What information is missing from lung cancer screening websites?
Screening cigarette smokers and former smokers for lung cancer seems like a no-brainer, as smoking is the biggest risk factor for lung cancer. But research on the benefits and harms of this type of screening finds that the issue is not so clear cut.
As primary care doctors Andy Lazris and Alan Roth pointed out in a commentary in American Family Physician, the evidence of benefit from lung cancer screening in the community setting is weak. The absolute reduction in lung cancer deaths from screening is only 3 in 1,000 people over 7 years.
At the same time, 250 of those people will have an abnormal scan result and will have to undergo further testing, which can be stressful and costly. While a CT scan generally costs about $300, follow-up procedures such as lung biopsies, PET scans, and lung surgeries can cost thousands of dollars; not to mention the risk and expense of possible complications. According to the US Preventive Services Task Force (USPSTF), about 10-12% of lung cancers diagnosed by screening are overdiagnosed– they would not have been found or harmed the patient within their lifetime.
Almost all of lung cancer screening websites studied (98%) included information about the benefits of screening, but fewer than half of the websites (48%) included information about the harms.
People considering lung cancer screening need to weigh these benefits and harms, to decide whether screening is right for them. However, according to a recent study in JAMA Internal Medicine, information about the benefits and harms of screening are not always available on the websites for lung screening programs.
Dr. Stephen Clark from the University of North Carolina at Chapel Hill and colleagues looked at 162 websites for lung cancer screening programs and tracked how often the websites presented the potential benefits and harms of screening. Almost all of the websites (98%) included information about the benefits of screening, but fewer than half of the websites (48%) included information about the harms. Only 44% of websites quantified the benefit of screening by sharing the reduction in risk from dying of cancer, and very few included the absolute reduction in risk. Although shared decision making is recommended for lung cancer screening, only 22% of websites recommended that individuals discuss the harms and benefits of screening with a health professional.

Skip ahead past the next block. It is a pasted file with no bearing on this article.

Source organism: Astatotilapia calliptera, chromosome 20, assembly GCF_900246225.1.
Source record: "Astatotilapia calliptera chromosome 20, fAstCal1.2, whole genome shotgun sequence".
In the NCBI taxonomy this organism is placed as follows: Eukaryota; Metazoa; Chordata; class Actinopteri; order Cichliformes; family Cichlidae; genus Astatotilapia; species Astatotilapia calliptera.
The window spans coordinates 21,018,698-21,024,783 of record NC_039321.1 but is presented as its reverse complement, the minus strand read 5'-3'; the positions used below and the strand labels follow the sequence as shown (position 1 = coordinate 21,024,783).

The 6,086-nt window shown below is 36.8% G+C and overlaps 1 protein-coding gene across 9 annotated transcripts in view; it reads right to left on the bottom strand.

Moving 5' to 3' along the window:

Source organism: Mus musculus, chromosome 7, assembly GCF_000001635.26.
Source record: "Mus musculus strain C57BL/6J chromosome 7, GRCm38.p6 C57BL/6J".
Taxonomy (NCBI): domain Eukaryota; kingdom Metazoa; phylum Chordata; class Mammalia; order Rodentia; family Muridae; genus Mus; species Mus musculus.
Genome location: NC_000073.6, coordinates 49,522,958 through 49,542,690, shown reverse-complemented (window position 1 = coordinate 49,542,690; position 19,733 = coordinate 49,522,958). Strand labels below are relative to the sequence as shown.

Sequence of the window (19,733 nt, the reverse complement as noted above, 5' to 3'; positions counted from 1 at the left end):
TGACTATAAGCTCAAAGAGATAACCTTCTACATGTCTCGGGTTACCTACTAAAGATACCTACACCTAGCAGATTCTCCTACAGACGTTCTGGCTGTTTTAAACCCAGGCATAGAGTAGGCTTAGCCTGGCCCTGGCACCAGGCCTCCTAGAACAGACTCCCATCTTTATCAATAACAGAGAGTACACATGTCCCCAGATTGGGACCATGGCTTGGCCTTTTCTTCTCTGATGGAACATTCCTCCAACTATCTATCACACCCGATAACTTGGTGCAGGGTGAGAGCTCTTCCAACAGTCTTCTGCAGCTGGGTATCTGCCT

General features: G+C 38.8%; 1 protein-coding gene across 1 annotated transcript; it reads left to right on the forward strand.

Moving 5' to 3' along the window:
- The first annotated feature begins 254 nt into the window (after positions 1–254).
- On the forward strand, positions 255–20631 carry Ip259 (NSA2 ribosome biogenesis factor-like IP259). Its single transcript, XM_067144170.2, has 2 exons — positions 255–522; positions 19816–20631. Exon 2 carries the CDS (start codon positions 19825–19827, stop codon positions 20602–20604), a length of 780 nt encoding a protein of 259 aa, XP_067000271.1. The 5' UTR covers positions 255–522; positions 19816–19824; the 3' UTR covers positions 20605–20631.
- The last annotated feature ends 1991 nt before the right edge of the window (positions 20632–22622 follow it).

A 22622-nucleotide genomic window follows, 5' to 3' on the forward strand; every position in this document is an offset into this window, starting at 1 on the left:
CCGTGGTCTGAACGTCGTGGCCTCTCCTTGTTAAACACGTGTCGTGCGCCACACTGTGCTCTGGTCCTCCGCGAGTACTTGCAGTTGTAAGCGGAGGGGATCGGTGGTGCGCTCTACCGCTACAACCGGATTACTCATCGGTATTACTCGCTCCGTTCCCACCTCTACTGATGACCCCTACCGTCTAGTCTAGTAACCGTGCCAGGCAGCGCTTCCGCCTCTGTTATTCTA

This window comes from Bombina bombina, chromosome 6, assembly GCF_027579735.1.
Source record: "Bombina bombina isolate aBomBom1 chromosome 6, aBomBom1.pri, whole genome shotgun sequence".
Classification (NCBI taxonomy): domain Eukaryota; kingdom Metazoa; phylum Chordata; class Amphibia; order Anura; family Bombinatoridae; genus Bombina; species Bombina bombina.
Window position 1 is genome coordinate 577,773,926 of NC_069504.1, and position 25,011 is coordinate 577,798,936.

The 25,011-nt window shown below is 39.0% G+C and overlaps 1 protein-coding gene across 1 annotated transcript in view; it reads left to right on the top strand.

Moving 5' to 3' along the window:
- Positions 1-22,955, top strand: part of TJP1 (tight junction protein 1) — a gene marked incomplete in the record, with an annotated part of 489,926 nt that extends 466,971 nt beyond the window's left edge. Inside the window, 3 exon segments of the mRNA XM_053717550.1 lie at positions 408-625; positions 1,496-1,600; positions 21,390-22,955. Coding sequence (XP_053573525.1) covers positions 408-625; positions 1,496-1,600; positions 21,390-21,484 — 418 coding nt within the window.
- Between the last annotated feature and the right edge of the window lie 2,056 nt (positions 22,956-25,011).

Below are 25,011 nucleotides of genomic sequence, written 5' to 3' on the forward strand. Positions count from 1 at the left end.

Many of these websites are “essentially advertisements for screening.”
In an accompanying editorial in JAMA IM, Dr. Steven Woloshin and Dr. William C. Black from the The Dartmouth Institute for Health Policy and Clinical Practice, and Dr. Barnett S. Kramer at the National Cancer Institute write that “the results of this well-done study are disappointing but not surprising.” The findings show that on the whole, screening program websites are not trying to provide the most accurate and balanced information to help viewers making an informed decision. Rather, they are choosing which information to include to persuade viewers to get screened. This pattern holds for academic medical center websites as well as community health center websites. Many of these websites “are essentially advertisements for screening,” write Woloshin et al.
What can we do about it? Woloshin et al. include a list of facts that websites should include as a basic minimum level of information. The list includes: the absolute risk of benefit of screening, both in terms of cancer-related mortality and all-cause mortality; the absolute risk of harms from screening, including false positives, unnecessary biopsies, complications from testing, and overdiagnosis; and clear criteria about who could benefit from screening, based on the criteria from existing trials. Even better would be for websites to publish their own rates of false-positives and unnecessary biopsies. And importantly, websites targeting people who smoke should make extremely clear that quitting smoking is the best way to reduce one’s risk of lung cancer.
Beyond information, it is important to acknowledge the profit motive behind screening. If we reimbursed hospitals not for the volume of procedures done, but the outcomes for patients, we would likely a much greater effort to target individuals who would most benefit from screening, rather than hospitals trying to persuade as many people as possible to get screened.